Reflections from the Brandenburg Gate

It’s been two weeks since I finished the Corpus Operis conference in a small town called, Casekow, which is a 90-minute train ride east from Berlin. The first inaugural conference was a consideration of the best future for a global workforce. The conference included a colorful array of academics, government development professionals, practitioners, and consultants – all mixing minds at the Wartin Castle. It was perhaps the most interesting and innovative conference formats that I have ever experienced. My distilled reflections:

More Non-Hotel Conferences Please. Environments matter to the quality of thinking. Sorry, but Marriott pastel carpeting with Costco blue table mints doesn’t inspire me to think. It makes me feel like a cube dweller. Walking the castle grounds leads to far more interesting conversations. Thank you to Mark Ozawa and John Chaisson for manifesting this non-traditional venue.

Studying Small Companies Makes Sense. I confess that I tire of always thinking about big company issues. Wisdoms seem more easily identified in smaller environments. It is a more manageable petri dish for testing innovative approaches. To my thinking, if it doesn’t work in small doses first, then it won’t work at scale. I was particularly inspired by a presentation by Mark Harrison of Abraham&Harrison (see my blog with the title “Virtual Admiration…”)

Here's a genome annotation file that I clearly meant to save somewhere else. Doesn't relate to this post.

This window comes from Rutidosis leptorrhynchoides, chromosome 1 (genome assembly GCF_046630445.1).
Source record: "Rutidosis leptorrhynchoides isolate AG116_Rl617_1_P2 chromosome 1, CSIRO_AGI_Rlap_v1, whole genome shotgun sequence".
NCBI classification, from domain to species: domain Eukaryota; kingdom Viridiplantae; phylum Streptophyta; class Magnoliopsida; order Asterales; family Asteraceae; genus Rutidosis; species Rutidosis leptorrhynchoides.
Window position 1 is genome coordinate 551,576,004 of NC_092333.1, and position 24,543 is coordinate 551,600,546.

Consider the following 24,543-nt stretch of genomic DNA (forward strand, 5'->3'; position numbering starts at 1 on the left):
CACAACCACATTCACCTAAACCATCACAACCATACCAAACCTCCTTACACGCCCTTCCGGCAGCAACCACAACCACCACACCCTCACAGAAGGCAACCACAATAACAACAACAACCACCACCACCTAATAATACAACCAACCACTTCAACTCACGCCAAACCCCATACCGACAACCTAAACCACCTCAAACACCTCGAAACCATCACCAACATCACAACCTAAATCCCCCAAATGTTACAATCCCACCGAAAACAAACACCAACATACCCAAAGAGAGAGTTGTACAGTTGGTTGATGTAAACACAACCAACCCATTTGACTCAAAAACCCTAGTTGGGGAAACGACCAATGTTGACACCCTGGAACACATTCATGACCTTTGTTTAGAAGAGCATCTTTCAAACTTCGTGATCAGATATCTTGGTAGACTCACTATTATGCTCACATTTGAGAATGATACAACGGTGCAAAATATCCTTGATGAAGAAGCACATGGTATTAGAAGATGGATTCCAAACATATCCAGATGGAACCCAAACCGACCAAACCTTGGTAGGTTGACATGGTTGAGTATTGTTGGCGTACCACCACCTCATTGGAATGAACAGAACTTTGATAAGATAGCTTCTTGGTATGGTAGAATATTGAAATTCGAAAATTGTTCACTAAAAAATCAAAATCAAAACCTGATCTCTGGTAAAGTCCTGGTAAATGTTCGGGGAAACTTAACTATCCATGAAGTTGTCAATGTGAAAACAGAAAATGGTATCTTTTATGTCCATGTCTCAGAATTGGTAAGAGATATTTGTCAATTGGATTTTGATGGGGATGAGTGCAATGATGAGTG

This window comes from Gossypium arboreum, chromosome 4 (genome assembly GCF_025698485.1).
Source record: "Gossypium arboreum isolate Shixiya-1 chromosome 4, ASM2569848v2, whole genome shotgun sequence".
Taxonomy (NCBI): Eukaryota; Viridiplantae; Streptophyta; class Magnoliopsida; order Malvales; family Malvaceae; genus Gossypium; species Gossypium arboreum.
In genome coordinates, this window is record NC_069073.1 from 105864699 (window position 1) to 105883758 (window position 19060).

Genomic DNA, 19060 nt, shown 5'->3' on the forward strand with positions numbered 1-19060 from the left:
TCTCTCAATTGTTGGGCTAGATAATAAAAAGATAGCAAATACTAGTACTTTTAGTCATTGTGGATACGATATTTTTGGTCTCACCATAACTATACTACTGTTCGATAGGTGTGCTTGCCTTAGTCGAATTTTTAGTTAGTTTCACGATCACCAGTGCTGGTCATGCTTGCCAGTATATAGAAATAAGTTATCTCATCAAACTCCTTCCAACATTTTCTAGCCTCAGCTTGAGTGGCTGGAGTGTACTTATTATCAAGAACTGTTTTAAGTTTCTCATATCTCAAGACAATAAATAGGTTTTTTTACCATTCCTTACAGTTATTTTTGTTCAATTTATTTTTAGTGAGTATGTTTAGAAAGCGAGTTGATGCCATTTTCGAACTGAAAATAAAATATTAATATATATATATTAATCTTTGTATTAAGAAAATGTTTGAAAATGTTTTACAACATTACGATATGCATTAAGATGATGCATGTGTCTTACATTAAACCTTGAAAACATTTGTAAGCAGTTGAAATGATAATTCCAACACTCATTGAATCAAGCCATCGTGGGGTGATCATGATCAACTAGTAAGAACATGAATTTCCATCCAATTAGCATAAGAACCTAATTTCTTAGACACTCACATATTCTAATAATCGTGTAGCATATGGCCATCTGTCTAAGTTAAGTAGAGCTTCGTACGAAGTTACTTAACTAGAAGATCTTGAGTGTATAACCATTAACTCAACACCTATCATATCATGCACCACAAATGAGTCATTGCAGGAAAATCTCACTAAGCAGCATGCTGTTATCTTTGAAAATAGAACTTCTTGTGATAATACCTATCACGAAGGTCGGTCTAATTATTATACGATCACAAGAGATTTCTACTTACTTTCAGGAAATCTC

Intangible Innovation. Ed Bernacki, an Innvoation-alist, presented a model for innovation that was particularly energizing. “Tangible” innovation refers to things like new products, logos, or a piece of art. Tangible innovation is what most of us load up when we hear that word innovative. And we often bestow the adjective “creative” to those who are engaged tangible innovation. “Intangible” innovation refers to new ideas applied to process and operation. They are harder to point to and we often don’t think to label them as creative innovations. Human Resource professionals are often in the business of intangible innovation. I love this model because it recognizes that innovation and creativity happen in every realm.

Complexity is the New 30. There are more countries involved in your daily life. There are more devices (aka…umbilical chords) in your daily life. There are more worker types. There are more generations involved at work. There are more places to work from. There are more choices. From a Darwinian perspective I guess that it means that we are all growing complexity tails.

More Berlin Please. If anyone in your presence starts a sentence with, “Would you like to go to Ber”…….Say YES at the “r”.